20 The man named his wife Eve, because she was the mother of all living. 21 And the Lord God made garments of skins for the man and for his wife, and clothed them. 22 Then the Lord God said, “See, the man has become like one of us, knowing good and evil; and now, he might reach out his hand and take also from the tree of life, and eat, and live forever”— 23 therefore the Lord God sent him forth from the garden of Eden, to till the ground from which he was taken. 24 He drove out the man; and at the east of the garden of Eden he placed the cherubim, and a sword flaming and turning to guard the way to the tree of life.
16 No, this is what was spoken through the prophet Joel: 17 ‘In the last days it will be, God declares,
that I will pour out my Spirit upon all flesh, and your sons and your daughters shall prophesy, and your young men shall see visions, and your old men shall dream dreams.
14 But how are they to call on one in whom they have not believed? And how are they to believe in one of whom they have never heard? And how are they to hear without someone to proclaim him? 15 And how are they to proclaim him unless they are sent? As it is written, “How beautiful are the feet of those who bring good news!”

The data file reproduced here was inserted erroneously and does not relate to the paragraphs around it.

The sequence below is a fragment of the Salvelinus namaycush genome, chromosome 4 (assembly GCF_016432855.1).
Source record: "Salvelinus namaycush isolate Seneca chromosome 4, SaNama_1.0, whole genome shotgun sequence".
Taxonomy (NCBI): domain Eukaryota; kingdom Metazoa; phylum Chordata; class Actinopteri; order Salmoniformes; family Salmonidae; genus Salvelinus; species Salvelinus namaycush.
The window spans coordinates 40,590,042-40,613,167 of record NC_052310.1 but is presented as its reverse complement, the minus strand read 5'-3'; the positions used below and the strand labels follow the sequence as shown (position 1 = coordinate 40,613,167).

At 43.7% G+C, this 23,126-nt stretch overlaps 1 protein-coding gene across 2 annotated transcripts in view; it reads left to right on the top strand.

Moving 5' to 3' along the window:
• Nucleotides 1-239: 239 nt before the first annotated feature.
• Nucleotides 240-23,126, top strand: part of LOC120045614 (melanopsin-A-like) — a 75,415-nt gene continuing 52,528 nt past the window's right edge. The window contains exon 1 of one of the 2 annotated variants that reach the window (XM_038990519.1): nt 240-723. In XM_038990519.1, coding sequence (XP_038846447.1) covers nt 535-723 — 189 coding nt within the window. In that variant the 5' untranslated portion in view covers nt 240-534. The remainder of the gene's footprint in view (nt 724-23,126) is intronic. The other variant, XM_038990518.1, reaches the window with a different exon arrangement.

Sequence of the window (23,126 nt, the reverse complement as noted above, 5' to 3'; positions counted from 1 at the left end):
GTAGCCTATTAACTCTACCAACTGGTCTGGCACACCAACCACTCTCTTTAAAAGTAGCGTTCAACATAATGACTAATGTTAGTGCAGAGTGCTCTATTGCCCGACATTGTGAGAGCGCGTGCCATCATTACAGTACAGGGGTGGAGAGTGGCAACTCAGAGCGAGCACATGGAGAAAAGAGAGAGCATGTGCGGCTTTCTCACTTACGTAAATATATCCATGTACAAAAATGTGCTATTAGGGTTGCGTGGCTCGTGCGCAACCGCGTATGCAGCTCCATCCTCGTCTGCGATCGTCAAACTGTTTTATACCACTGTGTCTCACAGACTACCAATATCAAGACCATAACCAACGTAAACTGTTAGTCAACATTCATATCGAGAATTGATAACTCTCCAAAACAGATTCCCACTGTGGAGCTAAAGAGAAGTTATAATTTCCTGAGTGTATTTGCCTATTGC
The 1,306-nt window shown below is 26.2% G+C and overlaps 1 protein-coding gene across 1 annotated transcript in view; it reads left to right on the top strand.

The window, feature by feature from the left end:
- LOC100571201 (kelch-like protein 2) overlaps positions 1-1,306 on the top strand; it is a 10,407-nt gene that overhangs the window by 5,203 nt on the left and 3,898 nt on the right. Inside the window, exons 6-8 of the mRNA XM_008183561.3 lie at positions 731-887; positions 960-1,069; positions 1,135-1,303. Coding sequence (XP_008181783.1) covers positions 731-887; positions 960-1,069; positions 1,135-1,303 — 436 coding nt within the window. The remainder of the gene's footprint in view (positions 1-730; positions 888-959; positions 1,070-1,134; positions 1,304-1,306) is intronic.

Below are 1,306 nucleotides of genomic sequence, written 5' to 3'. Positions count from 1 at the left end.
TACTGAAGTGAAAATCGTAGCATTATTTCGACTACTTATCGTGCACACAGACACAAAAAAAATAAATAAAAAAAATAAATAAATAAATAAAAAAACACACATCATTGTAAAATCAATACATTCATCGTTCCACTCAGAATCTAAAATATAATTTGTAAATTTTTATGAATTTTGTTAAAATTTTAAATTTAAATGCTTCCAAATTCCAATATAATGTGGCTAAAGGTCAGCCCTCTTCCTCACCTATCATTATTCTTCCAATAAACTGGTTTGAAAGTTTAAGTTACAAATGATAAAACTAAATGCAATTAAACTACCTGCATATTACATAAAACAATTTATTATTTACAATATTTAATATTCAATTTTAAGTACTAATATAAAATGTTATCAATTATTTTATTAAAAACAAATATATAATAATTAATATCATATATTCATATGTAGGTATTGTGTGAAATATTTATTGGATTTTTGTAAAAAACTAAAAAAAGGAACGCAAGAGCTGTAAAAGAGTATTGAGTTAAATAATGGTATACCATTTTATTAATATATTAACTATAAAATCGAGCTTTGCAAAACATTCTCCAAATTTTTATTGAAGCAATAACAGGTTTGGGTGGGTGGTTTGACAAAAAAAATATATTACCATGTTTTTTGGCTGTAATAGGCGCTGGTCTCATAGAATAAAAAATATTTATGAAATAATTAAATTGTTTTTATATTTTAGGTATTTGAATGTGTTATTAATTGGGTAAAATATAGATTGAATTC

Three Minute Film Summary
Mia is an aspiring actress who leaves her hometown of Boulder, Colorado for the glitz and glamour of Los Angeles, where in between auditions, she works in a coffee shop waiting for her big break.
Sebastian is a jazz pianist, a purist and a traditionalist, who dreams of opening his own jazz club and bringing back the dying musical genre. But living in Los Angeles, he mostly has to settle for whatever work he can find, sometimes playing cheesy 80s music at parties, or Christmas jingles in a bar.
When Sebastian and Mia meet each other, it’s not exactly love at first sight. They hit it off, but after a series of encounters begin to respect and appreciate each other, and then they fall in love. They encourage each other in their respective dreams, and teach each other how to be flexible and resilient in a tough city that, according to Sebastian, “worships everything and values nothing.”
With Sebastian’s encouragement, Mia quits her job at the coffee shop and rents out a local theater to put on a one-woman show she has written, with the hope that this will jump start her career. Meanwhile Sebastian takes a steady job playing keyboard with an up and coming band, and going on tour with them. It seems as if they are on the brink of realizing their dreams.
But Sebastian’s time away touring puts a strain on their relationship, and the music he plays with this new band is not the jazz he loves. Mia finally puts on her big show, but it is poorly attended, criticized by some who do attend, and Sebastian misses the performance because of a photo shoot for his band. They break up, and Mia moves back home to Boulder, abandoning her dream of becoming an actress.